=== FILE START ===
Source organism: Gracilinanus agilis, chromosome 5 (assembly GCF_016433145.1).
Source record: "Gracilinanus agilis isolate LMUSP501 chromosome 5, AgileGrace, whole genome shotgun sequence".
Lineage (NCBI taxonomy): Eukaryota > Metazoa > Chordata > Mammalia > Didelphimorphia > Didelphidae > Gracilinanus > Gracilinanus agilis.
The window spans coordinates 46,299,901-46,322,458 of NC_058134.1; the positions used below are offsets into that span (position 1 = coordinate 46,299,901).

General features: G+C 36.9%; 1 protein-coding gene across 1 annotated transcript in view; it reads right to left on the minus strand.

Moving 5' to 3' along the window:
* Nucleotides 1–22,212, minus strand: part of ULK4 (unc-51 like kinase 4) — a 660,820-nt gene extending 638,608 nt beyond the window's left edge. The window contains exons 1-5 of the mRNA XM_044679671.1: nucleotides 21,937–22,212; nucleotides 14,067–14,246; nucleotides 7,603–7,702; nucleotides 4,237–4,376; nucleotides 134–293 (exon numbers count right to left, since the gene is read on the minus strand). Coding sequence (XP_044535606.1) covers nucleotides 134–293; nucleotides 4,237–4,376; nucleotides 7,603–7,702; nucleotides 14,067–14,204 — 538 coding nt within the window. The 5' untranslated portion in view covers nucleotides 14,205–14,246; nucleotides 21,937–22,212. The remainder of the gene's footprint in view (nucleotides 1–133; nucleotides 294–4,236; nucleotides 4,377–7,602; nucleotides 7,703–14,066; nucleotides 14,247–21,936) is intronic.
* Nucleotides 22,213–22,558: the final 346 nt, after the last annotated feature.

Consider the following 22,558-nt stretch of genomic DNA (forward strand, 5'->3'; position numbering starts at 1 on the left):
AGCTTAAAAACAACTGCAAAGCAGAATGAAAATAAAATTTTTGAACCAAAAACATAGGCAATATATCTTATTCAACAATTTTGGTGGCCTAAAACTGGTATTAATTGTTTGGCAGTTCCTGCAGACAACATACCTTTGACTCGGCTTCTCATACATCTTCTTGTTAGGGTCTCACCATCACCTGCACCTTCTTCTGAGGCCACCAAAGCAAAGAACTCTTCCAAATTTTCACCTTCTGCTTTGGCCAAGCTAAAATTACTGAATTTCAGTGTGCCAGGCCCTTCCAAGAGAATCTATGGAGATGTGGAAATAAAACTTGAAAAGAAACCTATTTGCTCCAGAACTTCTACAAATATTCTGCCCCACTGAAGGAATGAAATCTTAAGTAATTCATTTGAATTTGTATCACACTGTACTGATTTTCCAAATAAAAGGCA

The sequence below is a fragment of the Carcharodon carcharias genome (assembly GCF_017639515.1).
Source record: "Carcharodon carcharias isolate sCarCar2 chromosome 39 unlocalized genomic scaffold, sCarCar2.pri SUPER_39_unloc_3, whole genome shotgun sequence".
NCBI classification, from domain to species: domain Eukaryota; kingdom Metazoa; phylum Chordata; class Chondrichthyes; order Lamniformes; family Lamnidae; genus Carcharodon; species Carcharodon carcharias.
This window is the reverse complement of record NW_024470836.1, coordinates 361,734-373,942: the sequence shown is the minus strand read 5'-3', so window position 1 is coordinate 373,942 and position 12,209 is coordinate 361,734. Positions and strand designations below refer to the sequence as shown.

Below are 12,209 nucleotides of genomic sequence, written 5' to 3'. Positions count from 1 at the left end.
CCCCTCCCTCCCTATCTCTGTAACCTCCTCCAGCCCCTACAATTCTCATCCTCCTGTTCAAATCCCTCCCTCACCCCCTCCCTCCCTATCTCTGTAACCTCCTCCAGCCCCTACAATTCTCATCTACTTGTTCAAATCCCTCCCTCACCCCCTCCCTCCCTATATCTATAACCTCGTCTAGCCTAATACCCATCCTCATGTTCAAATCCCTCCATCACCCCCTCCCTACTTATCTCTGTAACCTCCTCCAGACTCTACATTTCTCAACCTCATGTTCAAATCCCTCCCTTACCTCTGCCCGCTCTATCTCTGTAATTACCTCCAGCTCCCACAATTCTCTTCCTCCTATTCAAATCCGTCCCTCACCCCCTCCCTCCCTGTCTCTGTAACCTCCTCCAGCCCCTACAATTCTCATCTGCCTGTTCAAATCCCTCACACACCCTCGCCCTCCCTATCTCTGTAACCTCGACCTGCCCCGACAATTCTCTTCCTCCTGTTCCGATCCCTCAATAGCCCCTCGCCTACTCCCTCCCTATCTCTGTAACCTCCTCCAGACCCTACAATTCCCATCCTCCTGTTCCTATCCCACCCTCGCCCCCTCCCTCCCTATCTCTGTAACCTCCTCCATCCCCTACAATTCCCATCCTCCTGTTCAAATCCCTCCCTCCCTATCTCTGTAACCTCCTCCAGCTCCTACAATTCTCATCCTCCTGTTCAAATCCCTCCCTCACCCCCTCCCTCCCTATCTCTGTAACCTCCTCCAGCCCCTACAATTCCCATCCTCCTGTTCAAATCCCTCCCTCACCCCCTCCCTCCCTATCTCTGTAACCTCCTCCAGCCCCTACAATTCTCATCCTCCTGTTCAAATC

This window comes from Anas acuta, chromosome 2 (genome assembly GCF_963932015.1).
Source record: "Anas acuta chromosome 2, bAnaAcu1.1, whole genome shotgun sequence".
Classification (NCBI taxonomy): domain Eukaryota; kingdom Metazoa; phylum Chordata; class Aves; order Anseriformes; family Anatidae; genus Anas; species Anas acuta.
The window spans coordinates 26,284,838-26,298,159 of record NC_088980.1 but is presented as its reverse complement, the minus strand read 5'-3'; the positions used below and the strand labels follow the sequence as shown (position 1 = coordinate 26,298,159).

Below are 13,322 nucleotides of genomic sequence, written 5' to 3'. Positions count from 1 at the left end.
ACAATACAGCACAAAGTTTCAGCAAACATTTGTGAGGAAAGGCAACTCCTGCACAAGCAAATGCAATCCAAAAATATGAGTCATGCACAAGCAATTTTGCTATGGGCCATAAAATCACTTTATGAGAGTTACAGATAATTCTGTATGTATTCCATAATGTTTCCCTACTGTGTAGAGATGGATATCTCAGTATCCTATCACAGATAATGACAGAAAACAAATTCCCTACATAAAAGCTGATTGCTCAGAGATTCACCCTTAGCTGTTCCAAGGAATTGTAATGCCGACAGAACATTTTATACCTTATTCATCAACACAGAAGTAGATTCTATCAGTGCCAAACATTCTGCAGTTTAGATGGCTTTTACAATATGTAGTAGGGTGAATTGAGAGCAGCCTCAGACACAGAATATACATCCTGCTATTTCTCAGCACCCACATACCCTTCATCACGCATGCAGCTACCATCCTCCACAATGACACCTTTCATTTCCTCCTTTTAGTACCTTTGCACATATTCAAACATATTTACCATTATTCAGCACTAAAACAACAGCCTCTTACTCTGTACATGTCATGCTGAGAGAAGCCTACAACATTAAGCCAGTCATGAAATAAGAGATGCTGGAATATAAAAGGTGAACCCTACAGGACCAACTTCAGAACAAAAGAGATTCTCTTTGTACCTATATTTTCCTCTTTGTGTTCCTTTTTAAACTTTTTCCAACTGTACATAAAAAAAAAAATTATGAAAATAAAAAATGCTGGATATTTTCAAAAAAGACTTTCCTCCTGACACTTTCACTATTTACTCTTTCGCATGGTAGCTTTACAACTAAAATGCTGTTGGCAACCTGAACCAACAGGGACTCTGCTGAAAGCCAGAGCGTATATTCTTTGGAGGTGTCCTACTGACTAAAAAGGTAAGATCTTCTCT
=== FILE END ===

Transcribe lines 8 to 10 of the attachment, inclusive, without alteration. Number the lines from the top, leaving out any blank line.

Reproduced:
* Nucleotides 22,213–22,558: the final 346 nt, after the last annotated feature.

Consider the following 22,558-nt stretch of genomic DNA (forward strand, 5'->3'; position numbering starts at 1 on the left):
AGCTTAAAAACAACTGCAAAGCAGAATGAAAATAAAATTTTTGAACCAAAAACATAGGCAATATATCTTATTCAACAATTTTGGTGGCCTAAAACTGGTATTAATTGTTTGGCAGTTCCTGCAGACAACATACCTTTGACTCGGCTTCTCATACATCTTCTTGTTAGGGTCTCACCATCACCTGCACCTTCTTCTGAGGCCACCAAAGCAAAGAACTCTTCCAAATTTTCACCTTCTGCTTTGGCCAAGCTAAAATTACTGAATTTCAGTGTGCCAGGCCCTTCCAAGAGAATCTATGGAGATGTGGAAATAAAACTTGAAAAGAAACCTATTTGCTCCAGAACTTCTACAAATATTCTGCCCCACTGAAGGAATGAAATCTTAAGTAATTCATTTGAATTTGTATCACACTGTACTGATTTTCCAAATAAAAGGCA